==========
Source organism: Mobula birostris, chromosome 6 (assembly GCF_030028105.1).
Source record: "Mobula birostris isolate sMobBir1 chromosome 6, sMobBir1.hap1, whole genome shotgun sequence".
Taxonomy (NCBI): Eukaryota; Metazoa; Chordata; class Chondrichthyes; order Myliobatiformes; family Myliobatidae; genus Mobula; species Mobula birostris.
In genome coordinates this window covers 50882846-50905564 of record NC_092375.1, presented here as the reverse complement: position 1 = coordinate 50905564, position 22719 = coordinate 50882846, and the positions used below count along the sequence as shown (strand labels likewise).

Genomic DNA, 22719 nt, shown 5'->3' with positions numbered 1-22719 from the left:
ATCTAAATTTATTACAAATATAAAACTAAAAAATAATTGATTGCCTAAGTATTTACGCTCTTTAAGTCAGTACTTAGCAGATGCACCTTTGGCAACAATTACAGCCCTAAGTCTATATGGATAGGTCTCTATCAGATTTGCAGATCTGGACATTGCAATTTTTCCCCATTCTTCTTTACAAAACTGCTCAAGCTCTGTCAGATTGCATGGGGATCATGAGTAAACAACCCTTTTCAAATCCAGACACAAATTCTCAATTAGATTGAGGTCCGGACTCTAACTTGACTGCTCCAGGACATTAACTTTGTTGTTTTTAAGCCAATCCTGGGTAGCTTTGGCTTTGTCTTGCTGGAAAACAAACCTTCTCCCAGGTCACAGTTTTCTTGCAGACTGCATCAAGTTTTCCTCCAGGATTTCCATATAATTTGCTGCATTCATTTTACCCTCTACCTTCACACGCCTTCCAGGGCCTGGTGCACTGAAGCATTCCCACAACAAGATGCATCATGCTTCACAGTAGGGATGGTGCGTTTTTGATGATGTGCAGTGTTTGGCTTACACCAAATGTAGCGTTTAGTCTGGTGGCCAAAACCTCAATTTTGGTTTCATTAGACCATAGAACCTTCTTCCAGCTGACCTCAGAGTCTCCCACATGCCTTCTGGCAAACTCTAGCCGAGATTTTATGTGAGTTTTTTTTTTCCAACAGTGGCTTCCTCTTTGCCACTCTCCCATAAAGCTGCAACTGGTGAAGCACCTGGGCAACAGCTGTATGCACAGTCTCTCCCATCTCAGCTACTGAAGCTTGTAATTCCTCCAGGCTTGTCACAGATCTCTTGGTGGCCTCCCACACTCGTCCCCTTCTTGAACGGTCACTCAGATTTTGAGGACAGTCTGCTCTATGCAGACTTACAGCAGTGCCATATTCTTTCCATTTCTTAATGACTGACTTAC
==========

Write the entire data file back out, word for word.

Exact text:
Source organism: Mobula birostris, chromosome 6 (assembly GCF_030028105.1).
Source record: "Mobula birostris isolate sMobBir1 chromosome 6, sMobBir1.hap1, whole genome shotgun sequence".
Taxonomy (NCBI): Eukaryota; Metazoa; Chordata; class Chondrichthyes; order Myliobatiformes; family Myliobatidae; genus Mobula; species Mobula birostris.
In genome coordinates this window covers 50882846-50905564 of record NC_092375.1, presented here as the reverse complement: position 1 = coordinate 50905564, position 22719 = coordinate 50882846, and the positions used below count along the sequence as shown (strand labels likewise).

Genomic DNA, 22719 nt, shown 5'->3' with positions numbered 1-22719 from the left:
ATCTAAATTTATTACAAATATAAAACTAAAAAATAATTGATTGCCTAAGTATTTACGCTCTTTAAGTCAGTACTTAGCAGATGCACCTTTGGCAACAATTACAGCCCTAAGTCTATATGGATAGGTCTCTATCAGATTTGCAGATCTGGACATTGCAATTTTTCCCCATTCTTCTTTACAAAACTGCTCAAGCTCTGTCAGATTGCATGGGGATCATGAGTAAACAACCCTTTTCAAATCCAGACACAAATTCTCAATTAGATTGAGGTCCGGACTCTAACTTGACTGCTCCAGGACATTAACTTTGTTGTTTTTAAGCCAATCCTGGGTAGCTTTGGCTTTGTCTTGCTGGAAAACAAACCTTCTCCCAGGTCACAGTTTTCTTGCAGACTGCATCAAGTTTTCCTCCAGGATTTCCATATAATTTGCTGCATTCATTTTACCCTCTACCTTCACACGCCTTCCAGGGCCTGGTGCACTGAAGCATTCCCACAACAAGATGCATCATGCTTCACAGTAGGGATGGTGCGTTTTTGATGATGTGCAGTGTTTGGCTTACACCAAATGTAGCGTTTAGTCTGGTGGCCAAAACCTCAATTTTGGTTTCATTAGACCATAGAACCTTCTTCCAGCTGACCTCAGAGTCTCCCACATGCCTTCTGGCAAACTCTAGCCGAGATTTTATGTGAGTTTTTTTTTTCCAACAGTGGCTTCCTCTTTGCCACTCTCCCATAAAGCTGCAACTGGTGAAGCACCTGGGCAACAGCTGTATGCACAGTCTCTCCCATCTCAGCTACTGAAGCTTGTAATTCCTCCAGGCTTGTCACAGATCTCTTGGTGGCCTCCCACACTCGTCCCCTTCTTGAACGGTCACTCAGATTTTGAGGACAGTCTGCTCTATGCAGACTTACAGCAGTGCCATATTCTTTCCATTTCTTAATGACTGACTTAC